‘Cardboard Cathedral’ architect wins equivalent of Nobel Prize for architecture


Shigeru Ban, architect of Christchurch’s Transitional (“Cardboard”) Cathedral, has won the Pritzker Prize.

Mr Ban is a world-class architect and expert in disaster-zone building. The new cathedral is his largest post-disaster structure to date.
“The Pritzker Prize is the equivalent of the Nobel Prize for architecture, being awarded for lifetime contribution to the advancement of the art of architecture globally,” according to Dr 

Andrew Barrie, professor at the University of Auckland’s School of Architecture and Planning, and author of the forthcoming Shigeru Ban: Cardboard Cathedral (Auckland University Press).
“The Cardboard Cathedral now has the unique status as New Zealand’s only building by a Pritzker Prize-winning architect, cementing its position as among the most significant buildings in New Zealand’s architectural history.”

Built in Christchurch’s inner city, the Cardboard Cathedral stands in for the historic building devastated by the earthquakes of September 2010 and February 2011. Signalling the beginnings of renewal in the CBD, the Cathedral is the first new civic building completed since the quake, and is built to last forever.
“Our book, Shigeru Ban: Cardboard Cathedral, captures the dramatic process of the design and construction of the Cathedral, and it will be great to share the story of this now even more significant building with the world,” Dr Barrie says.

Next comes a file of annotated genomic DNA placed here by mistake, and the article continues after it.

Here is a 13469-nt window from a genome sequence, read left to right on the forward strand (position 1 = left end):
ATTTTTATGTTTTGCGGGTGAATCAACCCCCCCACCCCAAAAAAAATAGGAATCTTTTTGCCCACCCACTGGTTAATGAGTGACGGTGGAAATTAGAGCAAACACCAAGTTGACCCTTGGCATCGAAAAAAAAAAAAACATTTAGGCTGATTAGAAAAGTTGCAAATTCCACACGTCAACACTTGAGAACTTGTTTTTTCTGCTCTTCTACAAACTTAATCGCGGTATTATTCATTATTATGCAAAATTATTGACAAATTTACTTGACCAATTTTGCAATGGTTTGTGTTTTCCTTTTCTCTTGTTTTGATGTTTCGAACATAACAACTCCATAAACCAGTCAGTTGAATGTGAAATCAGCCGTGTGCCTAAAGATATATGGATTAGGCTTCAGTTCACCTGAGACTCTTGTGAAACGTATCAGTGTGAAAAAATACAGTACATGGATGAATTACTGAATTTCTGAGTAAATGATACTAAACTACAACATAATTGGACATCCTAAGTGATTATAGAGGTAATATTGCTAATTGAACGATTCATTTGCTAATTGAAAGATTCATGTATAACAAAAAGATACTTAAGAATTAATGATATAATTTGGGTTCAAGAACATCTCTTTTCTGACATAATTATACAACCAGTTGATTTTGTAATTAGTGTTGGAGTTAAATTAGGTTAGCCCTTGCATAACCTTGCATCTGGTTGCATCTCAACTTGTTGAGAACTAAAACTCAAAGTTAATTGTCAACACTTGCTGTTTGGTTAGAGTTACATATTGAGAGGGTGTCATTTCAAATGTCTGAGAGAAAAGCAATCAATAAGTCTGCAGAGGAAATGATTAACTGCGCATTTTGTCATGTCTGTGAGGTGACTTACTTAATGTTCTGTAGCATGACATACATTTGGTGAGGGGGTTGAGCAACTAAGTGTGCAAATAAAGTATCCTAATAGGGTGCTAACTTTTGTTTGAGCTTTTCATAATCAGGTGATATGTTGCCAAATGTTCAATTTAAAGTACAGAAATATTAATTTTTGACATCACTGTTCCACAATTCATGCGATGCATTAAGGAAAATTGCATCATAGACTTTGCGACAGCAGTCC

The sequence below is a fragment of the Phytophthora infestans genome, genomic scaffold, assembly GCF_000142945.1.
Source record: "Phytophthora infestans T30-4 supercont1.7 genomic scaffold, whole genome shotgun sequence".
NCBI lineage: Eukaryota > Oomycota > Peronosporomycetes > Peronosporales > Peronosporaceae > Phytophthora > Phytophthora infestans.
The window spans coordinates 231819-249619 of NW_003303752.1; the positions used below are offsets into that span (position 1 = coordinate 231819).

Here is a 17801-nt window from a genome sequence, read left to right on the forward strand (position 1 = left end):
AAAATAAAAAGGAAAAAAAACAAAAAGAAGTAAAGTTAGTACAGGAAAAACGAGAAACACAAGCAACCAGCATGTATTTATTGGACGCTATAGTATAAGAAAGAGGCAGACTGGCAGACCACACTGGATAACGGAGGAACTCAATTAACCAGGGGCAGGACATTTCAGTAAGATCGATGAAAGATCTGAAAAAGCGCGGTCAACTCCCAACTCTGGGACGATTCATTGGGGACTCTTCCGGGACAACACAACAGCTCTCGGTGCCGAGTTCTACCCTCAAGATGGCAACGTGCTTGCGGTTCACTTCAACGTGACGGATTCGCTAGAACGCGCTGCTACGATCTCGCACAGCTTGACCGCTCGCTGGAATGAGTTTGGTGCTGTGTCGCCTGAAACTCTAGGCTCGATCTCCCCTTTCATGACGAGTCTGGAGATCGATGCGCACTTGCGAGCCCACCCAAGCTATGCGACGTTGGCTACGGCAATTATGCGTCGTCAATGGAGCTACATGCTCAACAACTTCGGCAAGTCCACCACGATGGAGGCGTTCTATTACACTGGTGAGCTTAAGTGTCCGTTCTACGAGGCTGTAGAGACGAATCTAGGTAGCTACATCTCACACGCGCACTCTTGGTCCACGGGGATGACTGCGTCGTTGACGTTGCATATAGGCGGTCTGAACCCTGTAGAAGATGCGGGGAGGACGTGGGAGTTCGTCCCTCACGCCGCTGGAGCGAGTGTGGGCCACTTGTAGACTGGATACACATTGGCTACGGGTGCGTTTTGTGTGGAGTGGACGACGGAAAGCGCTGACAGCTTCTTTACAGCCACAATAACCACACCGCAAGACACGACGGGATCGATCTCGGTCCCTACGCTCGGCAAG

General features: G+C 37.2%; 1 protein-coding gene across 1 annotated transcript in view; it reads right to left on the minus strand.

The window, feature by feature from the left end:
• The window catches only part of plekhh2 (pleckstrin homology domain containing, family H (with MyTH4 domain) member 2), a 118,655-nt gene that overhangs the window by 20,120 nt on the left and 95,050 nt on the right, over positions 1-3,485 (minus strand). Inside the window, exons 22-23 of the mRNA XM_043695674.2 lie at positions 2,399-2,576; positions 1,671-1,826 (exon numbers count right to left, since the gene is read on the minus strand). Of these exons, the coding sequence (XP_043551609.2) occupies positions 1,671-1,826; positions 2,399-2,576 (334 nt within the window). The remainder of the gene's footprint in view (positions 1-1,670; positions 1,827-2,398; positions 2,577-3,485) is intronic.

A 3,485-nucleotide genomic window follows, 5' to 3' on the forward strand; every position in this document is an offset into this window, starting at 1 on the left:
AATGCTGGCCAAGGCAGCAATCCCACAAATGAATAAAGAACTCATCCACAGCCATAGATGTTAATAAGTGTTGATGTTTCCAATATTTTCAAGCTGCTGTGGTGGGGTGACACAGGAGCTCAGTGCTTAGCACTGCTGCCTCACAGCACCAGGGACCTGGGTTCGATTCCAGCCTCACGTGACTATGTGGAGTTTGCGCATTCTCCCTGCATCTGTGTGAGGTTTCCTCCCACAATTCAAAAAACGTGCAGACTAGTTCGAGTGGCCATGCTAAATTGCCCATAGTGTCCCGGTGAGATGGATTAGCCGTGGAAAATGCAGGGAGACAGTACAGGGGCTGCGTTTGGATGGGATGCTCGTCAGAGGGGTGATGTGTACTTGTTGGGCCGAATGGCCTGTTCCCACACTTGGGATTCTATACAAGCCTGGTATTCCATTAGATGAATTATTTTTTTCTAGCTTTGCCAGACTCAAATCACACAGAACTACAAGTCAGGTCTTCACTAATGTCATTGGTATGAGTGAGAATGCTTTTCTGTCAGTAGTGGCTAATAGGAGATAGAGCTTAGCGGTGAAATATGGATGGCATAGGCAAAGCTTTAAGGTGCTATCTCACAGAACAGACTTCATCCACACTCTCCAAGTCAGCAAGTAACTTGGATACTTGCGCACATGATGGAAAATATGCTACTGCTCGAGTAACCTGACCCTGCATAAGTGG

Mr Ban was born in Tokyo in 1957. He trained at the Southern California Institute of Architecture in Los Angeles and the Cooper Union in New York before establishing his own firm in Tokyo, which now also has offices in Paris and New York.

He has taught at Yokohama National University, Keio University and Harvard University.

Mr Ban’s career now spans 30 years, and has been characterised by consistently innovative and adventurous design, and a concern for those who normally don’t have access to such architecture — the dispossessed and traumatised victims of disasters.

“A temporary building that is loved by people — even one built with mere paper — can become permanent,” Mr Ban says. “I sense that this monument in Christchurch will be loved and used by the citizens of New Zealand for a long time to come.”

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